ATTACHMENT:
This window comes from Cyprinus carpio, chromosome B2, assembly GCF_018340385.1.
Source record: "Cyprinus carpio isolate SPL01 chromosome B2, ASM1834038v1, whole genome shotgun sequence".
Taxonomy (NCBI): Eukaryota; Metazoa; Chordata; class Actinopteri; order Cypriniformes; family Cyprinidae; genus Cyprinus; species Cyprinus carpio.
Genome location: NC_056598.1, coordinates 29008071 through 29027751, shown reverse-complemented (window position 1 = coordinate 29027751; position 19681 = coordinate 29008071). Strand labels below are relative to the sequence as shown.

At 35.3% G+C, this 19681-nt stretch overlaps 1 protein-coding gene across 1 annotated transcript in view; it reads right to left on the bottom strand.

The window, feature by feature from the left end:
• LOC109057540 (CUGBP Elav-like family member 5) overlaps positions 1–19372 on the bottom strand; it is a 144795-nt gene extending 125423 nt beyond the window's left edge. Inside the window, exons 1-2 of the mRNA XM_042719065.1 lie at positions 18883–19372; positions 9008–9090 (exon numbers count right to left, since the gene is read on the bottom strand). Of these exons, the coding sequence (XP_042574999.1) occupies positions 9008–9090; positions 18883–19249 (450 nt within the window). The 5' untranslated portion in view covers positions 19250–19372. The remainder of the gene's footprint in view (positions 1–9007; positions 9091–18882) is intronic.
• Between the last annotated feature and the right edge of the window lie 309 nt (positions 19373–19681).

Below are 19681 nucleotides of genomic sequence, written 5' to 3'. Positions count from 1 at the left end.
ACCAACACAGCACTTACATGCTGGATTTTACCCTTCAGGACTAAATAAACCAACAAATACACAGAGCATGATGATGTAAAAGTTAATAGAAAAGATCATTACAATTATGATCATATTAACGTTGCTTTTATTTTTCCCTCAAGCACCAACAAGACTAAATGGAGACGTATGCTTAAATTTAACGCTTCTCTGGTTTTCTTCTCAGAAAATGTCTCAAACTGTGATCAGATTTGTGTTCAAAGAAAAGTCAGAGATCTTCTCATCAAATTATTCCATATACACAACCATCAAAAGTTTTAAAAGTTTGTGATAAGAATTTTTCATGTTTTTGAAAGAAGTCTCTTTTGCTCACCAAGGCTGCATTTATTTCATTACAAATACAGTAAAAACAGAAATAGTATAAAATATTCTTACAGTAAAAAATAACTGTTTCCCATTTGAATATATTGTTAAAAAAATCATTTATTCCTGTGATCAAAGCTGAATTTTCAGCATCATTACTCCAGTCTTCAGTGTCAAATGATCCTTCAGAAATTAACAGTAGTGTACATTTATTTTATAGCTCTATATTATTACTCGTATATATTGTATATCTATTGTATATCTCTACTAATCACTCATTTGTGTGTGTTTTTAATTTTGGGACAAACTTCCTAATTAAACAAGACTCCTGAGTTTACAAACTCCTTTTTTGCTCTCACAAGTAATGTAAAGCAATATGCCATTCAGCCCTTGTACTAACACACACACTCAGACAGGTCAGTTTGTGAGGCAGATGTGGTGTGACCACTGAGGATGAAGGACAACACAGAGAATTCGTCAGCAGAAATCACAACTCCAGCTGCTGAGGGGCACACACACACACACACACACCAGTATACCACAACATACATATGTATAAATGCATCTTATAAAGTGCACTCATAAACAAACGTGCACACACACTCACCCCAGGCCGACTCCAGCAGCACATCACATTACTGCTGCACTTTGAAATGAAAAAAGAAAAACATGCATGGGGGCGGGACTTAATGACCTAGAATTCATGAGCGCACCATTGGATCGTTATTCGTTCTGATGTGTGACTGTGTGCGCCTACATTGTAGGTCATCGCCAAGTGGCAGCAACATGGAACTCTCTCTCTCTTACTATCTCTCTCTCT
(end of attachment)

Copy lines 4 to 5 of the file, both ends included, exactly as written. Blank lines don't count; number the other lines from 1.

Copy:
Genome location: NC_056598.1, coordinates 29008071 through 29027751, shown reverse-complemented (window position 1 = coordinate 29027751; position 19681 = coordinate 29008071). Strand labels below are relative to the sequence as shown.

At 35.3% G+C, this 19681-nt stretch overlaps 1 protein-coding gene across 1 annotated transcript in view; it reads right to left on the bottom strand.